Research can normally be based on consent or the fact that the processing of it is necessary so that a task can be conducted that is of general interest.



It is important that consent is voluntary and that that there is no doubt that the registered person has given his/her approval after having first received clear information about what the processing of the personal data will involve. The consent will therefore be designed so that it also involves consent in terms of the processing of the personal data, not just participation in the study. So as to be able to prove consent, the consent should be in writing. The consent can be withdrawn at any time, after which no further data can be processed.


Inform Participants about Personal Data Processing

The participants have rights to information both about the study as well as about what personal data will be processed and how it will be processed. The following must, in accordance with GDPR, be clear in the information to participants:

  • the purpose of the processing (research);
  • legal basis for processing (normally consent or general interest);
  • who will have access to the data (e.g., the researcher, a research group and, possibly, a reviewer);
  • how long the data will be stored (the intention with research data is that it will be saved and stored; however, it may be deleted after ten years);
  • what rights participants have in terms of accessing data and having any errors corrected;
  • what rights participants have to withdraw their consent;
  • the fact it is Dalarna University that is responsible for personal data;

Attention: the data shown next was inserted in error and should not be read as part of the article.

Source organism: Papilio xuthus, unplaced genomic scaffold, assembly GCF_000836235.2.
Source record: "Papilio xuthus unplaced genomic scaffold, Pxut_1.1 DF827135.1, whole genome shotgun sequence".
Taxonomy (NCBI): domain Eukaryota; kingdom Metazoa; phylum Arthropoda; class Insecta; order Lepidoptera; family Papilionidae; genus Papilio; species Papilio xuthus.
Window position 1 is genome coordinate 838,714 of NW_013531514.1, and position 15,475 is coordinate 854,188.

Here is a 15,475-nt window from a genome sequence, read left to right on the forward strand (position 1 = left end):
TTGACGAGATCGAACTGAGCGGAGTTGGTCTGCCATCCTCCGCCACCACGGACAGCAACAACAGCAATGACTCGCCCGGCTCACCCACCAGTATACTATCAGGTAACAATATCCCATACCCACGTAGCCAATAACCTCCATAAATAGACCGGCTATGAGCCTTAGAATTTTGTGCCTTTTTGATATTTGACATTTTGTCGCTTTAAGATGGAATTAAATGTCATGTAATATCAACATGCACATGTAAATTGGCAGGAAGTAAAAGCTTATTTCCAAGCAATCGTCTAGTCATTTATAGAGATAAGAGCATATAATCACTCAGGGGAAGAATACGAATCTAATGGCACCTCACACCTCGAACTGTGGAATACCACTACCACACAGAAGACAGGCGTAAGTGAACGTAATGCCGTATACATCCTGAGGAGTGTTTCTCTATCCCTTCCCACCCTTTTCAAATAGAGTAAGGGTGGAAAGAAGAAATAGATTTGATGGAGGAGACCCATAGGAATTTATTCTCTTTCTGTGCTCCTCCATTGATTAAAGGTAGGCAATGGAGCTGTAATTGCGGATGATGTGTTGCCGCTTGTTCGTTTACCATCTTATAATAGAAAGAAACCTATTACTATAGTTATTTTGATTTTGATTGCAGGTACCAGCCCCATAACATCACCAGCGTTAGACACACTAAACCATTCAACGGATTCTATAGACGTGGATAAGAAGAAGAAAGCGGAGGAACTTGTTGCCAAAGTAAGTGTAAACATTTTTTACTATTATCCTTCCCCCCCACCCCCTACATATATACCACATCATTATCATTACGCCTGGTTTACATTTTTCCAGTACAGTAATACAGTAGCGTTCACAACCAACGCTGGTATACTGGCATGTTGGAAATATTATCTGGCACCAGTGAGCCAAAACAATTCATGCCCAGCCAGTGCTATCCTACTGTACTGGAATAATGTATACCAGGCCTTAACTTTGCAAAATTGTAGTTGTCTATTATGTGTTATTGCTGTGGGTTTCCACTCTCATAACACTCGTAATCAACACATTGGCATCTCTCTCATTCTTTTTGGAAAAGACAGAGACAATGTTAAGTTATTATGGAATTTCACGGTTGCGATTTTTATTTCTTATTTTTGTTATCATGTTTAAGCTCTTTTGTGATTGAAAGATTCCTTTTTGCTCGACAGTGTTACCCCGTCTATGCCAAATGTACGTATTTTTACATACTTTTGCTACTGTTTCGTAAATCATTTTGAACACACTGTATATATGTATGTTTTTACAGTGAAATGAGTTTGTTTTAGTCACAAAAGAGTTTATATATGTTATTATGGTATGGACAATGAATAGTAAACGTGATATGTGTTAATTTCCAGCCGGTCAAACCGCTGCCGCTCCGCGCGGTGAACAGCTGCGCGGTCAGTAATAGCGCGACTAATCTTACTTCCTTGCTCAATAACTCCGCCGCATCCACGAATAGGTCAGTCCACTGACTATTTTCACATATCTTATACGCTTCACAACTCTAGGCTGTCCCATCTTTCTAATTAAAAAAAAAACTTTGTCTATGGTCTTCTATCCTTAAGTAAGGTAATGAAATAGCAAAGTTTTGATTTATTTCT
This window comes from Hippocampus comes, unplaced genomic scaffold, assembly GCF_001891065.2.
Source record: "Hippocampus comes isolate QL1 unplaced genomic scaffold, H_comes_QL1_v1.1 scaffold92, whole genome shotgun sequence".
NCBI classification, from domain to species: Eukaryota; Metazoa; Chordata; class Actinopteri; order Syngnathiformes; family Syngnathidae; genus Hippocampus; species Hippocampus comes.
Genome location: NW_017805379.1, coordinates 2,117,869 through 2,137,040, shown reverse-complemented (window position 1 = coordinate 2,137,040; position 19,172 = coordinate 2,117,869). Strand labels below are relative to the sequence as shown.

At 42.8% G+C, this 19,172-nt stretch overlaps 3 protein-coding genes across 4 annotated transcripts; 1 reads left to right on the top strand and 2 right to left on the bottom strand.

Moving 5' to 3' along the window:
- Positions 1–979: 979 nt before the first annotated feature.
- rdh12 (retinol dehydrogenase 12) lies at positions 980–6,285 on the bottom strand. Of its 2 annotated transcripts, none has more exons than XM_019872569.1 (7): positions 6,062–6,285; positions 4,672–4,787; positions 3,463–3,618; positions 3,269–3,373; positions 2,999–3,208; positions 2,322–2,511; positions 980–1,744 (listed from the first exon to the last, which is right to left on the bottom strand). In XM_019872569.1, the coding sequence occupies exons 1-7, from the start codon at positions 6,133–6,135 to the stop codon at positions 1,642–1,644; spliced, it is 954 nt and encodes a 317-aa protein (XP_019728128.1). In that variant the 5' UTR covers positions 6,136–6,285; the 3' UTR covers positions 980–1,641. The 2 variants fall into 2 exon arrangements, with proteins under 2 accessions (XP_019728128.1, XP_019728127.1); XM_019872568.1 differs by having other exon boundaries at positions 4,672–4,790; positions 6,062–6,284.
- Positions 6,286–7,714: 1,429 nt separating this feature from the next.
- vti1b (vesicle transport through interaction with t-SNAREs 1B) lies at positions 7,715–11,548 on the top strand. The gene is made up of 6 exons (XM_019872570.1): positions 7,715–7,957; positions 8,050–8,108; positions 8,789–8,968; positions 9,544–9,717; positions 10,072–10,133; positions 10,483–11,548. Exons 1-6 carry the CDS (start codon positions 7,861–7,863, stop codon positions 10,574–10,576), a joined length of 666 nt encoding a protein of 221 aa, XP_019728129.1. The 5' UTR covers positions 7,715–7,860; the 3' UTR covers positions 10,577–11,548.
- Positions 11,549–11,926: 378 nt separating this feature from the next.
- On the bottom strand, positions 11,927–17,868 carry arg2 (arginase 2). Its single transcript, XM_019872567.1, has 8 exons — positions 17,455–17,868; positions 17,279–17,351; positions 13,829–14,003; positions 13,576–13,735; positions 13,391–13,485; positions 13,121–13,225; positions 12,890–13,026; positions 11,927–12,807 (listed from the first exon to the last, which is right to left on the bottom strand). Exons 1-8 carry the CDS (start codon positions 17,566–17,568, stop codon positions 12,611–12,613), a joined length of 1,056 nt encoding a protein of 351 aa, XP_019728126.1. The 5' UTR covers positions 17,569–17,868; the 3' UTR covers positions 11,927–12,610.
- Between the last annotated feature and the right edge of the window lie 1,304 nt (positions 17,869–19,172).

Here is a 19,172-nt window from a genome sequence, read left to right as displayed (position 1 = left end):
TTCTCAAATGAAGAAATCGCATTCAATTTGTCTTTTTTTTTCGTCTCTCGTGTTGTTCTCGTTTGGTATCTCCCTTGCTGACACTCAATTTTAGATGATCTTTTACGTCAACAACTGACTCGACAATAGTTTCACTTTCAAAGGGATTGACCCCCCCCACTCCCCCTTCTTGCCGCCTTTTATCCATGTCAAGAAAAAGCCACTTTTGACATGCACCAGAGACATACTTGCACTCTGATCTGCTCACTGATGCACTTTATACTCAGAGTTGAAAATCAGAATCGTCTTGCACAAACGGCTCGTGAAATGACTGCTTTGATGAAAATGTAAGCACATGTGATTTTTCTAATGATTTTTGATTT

• the contact information to the Data Protection Officer at the university (dataskydd@du.se); and
  • what rights participants have to make a complaint to the Swedish Data Inspection Authority. 

Security, Storage and Transfer

The security requirements depend on the type and quantity of personal data, and the way it will be processed. In the case of sensitive personal data, the requirements are greater. They are also greater when the data is to be transferred over the Internet – for example, in the case of an online survey. This is why it is important that a risk analysis is conducted and documented before the study begins – for example, in the description of the method that will be used for the study.

All university employees can store collected data in the university’s central server (this is called H: or hemmakatalog). This is the recommendation in the case of the processing of sensitive personal data. There, data is protected and a back-up copy made on a regular basis. If data is to be stored locally on a computer or on a mobile device, such as a mobile phone or a USB memory stick, the researcher him-/herself must ensure that the personal data is protected and backed up.

Read more about security, storage and transfer under the heading Security and Transfer. Contact the university’s Data Protection Officer or IT with any questions.


Report Data Processing

All research projects that process personal data must report this to the university’s Data Protection Officer. You can find the application form required for this to the right.The reason for having to report data processing is that the university, in accordance with GDPR, has an obligation to conduct a register of all current documents at the university. To ensure it meets this obligation, it requires that it receives these applications.